If you are looking for ways to celebrate Black History Month I suggest exporing my hometown of Memphis, Tennessee this February.
Memphis offers a diverse and unique look at African American history not just during National Black History Month but all year long including visiting museums and historic sites.
Memphis played a huge role in the Civil Rights Movement and you will experience first hand the struggles, triumphs and music along with larger-than-life legends like Dr. king and many unsung heroes who fought along side him.
There are plenty of places worth exploring for Black History Month including the following attractions:
- The National Civil Rights Museum
- Slave Haven Underground Railroad Museum inside the historic Burkle Estate
- The Cotton Museum at the Memphis Cotton Exchange
- Ernest Withers Collection
- The Blues Hall of Fame
- Stax Museum of American Soul Music
- W.C. Handy Home and Museum
Memphis helped shape the Civil Rights Movement and many fought to overcome the inequality and injustices that many people of color experienced in the south.
If you’re looking for things to do in Memphis this Feburary to celebrate Black History Month keep reading as I provide you with best things to do in Memphis for Black History Month!
Black History Month Museums & Historical Sites In Memphis
Perhaps the very first stop you should make during your Black History Month celebration is to the National Civil Rights Museum. Located at the Lorraine Motel, where Dr. Martin Luther King, Jr. was assassinated on the balcony on April 4, 1968.
The museum is filled with Civil Rights history, and the exhibit showcases over 260 artifacts and interactive media to cover five centuries, from slavery in America, the Civil War to the 20th-century Civil Rights movement including modern-day race relation issues.
You can easily spend 6 hours visiting so make sure to give yourself plenty of time to explore the exhibits and experience the displays.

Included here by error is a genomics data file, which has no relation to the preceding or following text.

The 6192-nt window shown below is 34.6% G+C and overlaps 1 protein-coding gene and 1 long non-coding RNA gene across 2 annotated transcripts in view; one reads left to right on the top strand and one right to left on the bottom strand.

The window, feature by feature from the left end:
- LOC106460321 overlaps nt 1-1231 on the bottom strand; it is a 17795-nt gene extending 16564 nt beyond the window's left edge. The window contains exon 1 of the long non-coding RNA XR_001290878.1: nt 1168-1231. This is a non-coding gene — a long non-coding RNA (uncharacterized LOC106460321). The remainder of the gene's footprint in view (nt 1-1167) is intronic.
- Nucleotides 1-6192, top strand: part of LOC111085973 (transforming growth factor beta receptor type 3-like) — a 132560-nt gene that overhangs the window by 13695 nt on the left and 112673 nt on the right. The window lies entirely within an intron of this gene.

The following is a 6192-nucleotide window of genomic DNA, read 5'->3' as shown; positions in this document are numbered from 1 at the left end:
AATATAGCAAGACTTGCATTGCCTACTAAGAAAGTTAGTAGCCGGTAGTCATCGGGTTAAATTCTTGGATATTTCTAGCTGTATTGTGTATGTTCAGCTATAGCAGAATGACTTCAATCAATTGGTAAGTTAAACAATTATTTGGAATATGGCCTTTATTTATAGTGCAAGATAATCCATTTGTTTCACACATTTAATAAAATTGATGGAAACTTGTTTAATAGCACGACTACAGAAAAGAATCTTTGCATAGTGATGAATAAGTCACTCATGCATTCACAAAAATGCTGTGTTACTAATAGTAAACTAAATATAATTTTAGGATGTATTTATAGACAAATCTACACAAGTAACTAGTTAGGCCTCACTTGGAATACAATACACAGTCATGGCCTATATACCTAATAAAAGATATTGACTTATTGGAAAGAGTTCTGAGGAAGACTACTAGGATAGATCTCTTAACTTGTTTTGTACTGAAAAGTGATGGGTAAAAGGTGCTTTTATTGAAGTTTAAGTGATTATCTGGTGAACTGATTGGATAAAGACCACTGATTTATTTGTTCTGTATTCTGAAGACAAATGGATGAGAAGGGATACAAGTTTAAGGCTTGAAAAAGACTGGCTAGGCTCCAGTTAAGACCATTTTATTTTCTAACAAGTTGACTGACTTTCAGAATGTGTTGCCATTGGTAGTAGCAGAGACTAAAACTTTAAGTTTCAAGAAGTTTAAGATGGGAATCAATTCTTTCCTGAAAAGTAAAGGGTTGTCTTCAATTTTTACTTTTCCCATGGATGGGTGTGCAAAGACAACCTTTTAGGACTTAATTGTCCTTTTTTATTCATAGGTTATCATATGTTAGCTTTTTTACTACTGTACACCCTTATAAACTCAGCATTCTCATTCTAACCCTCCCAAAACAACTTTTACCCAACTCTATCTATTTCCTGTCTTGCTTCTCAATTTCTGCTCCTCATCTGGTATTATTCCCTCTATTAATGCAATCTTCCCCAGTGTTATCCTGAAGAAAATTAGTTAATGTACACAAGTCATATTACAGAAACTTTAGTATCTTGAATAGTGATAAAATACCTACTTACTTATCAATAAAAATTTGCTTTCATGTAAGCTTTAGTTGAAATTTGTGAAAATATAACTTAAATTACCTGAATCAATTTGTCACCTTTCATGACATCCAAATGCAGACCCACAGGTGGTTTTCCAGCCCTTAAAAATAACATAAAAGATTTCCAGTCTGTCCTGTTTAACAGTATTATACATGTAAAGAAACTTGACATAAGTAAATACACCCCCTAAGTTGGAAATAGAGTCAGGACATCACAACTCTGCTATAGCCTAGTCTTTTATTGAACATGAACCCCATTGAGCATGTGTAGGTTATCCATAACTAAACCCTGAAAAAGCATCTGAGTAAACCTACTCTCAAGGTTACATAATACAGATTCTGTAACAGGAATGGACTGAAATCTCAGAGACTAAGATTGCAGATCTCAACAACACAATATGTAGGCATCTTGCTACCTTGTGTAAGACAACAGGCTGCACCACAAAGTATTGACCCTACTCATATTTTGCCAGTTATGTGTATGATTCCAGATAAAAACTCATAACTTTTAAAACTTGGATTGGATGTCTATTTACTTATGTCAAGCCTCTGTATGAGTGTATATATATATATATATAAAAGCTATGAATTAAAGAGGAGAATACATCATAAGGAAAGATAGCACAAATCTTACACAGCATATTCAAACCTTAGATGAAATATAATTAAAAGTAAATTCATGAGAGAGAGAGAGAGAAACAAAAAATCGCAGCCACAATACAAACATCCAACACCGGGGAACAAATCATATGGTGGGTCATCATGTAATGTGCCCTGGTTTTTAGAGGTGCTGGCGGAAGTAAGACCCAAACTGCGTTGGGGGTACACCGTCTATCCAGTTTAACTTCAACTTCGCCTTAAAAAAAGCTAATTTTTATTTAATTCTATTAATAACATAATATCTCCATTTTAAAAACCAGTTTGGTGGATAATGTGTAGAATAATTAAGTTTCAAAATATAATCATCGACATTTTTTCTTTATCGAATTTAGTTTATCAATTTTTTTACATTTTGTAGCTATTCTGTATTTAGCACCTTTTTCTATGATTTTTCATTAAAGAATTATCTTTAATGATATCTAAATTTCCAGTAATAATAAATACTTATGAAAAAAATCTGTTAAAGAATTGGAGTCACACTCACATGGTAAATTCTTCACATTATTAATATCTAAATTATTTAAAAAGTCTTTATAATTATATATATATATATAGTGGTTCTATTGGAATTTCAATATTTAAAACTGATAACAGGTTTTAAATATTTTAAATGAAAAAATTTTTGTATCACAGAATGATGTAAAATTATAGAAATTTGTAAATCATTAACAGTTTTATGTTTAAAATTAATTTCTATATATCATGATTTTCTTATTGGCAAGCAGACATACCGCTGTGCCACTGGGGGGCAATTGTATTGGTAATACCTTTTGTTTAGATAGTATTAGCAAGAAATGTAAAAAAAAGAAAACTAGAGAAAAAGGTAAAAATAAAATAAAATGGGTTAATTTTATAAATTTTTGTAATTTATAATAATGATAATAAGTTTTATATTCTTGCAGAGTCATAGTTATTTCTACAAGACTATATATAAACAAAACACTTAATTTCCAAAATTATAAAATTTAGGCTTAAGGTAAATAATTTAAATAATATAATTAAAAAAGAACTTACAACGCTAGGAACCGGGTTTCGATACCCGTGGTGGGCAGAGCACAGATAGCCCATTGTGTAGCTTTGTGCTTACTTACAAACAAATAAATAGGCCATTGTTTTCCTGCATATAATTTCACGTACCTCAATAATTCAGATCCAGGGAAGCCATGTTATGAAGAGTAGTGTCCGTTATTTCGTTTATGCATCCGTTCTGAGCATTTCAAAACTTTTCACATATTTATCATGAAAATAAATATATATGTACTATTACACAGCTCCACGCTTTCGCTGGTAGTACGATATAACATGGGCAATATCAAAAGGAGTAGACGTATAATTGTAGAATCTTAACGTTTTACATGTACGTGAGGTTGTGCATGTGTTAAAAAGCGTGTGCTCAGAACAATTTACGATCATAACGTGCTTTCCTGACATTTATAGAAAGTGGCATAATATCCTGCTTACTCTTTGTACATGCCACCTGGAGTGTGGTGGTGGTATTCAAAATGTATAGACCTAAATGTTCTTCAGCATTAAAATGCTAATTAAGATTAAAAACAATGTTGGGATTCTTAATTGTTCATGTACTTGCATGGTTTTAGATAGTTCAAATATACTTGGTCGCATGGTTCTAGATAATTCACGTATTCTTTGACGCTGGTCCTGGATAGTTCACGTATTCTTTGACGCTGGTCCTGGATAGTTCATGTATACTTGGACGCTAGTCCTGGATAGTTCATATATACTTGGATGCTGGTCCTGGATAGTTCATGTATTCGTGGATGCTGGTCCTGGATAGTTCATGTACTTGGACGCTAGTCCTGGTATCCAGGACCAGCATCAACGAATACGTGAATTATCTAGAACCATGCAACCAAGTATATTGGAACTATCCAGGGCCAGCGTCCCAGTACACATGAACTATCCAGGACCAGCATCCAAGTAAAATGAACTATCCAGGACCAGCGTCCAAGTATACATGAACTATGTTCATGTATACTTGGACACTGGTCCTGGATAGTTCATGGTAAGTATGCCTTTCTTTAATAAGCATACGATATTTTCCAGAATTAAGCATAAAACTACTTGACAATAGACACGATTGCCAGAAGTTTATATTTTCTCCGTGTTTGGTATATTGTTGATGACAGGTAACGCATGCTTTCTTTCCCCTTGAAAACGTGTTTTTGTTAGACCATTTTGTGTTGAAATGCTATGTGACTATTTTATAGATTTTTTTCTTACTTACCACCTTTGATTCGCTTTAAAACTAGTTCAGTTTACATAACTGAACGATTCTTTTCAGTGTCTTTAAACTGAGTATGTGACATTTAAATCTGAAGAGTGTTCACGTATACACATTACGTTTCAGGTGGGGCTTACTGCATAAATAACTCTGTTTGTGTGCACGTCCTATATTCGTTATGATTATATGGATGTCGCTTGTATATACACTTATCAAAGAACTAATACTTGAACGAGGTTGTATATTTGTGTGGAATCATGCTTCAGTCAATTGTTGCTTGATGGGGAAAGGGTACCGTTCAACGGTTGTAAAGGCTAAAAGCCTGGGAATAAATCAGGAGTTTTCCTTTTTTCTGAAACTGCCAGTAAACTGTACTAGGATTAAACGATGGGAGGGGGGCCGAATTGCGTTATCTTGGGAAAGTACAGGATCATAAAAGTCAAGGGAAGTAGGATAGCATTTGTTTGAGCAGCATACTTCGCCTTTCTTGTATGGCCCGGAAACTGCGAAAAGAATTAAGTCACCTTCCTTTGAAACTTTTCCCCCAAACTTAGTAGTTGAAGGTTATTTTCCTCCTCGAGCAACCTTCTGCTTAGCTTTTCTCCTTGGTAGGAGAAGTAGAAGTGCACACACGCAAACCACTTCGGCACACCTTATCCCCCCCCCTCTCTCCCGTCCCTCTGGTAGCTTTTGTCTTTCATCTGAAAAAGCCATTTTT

The moment we arrived at the museum it was as if we walked backed into 1967. The front of the building is still frozen in time; complete with a wreath on the balcony of Room 306 and replicas of the cars parked in the motel’s parking lot the day King was assassinated.
Dr. King was in Memphis to give his support to the striking Memphis sanitation workers, and delivered one of his most memorable speeches the night before he was assassinated entitled; “I’ve Been to the Mountaintop.”
What To Expect For Black History Month In Memphis
National Civil Rights Museum
The National Civil Rights Museum immediately touched my daughter Maddie with its cultural and historical significance to African-American culture.
As we walked through the museum we felt a sense of this country’s tumultuous past regarding its treatment of African-Americans.
I have lived in Memphis my entire adult life and I have visited the museum numerous times, but this was my Madison’s first time. She started her journey trying to understand the civil rights movement, by learning about slavery and the abolitionists who tried to help the slaves.
After learning about slavery and the abolitionists movement, we began retracing the early 20th century; learning about Jim Crow laws, which were laws where state and local police enforced racial segregation in the Southern United States.
Finally, we made our way to where Dr. King was assassinated. His suitcase still on a bureau, the table set as though room service had just dropped off coffee; as he prepared for his speech the following day. The room is literally frozen in time as it was on April 4, 1968.
Madison was so overwhelmed by being just steps away from where King’s life was taken that she burst into tears. We talked about how young he was, and what he might have accomplished had he lived.
The rooming house across the street where James Earl Ray rented a room, is now a museum as well. That was next on our journey.
Madison learned about Dr. King’s murderer, James Earl Ray; who rented a room in a guesthouse and shot Dr. King from a window facing the Lorraine Motel. There is still great debate on whether he actually killed Dr. King, or if he was framed by the government.
As we left the museum my daughter had more questions than I had answers. I want Madison to understand how far we have come, but how far we still have to go; especially in the current racial climate, we are living in today.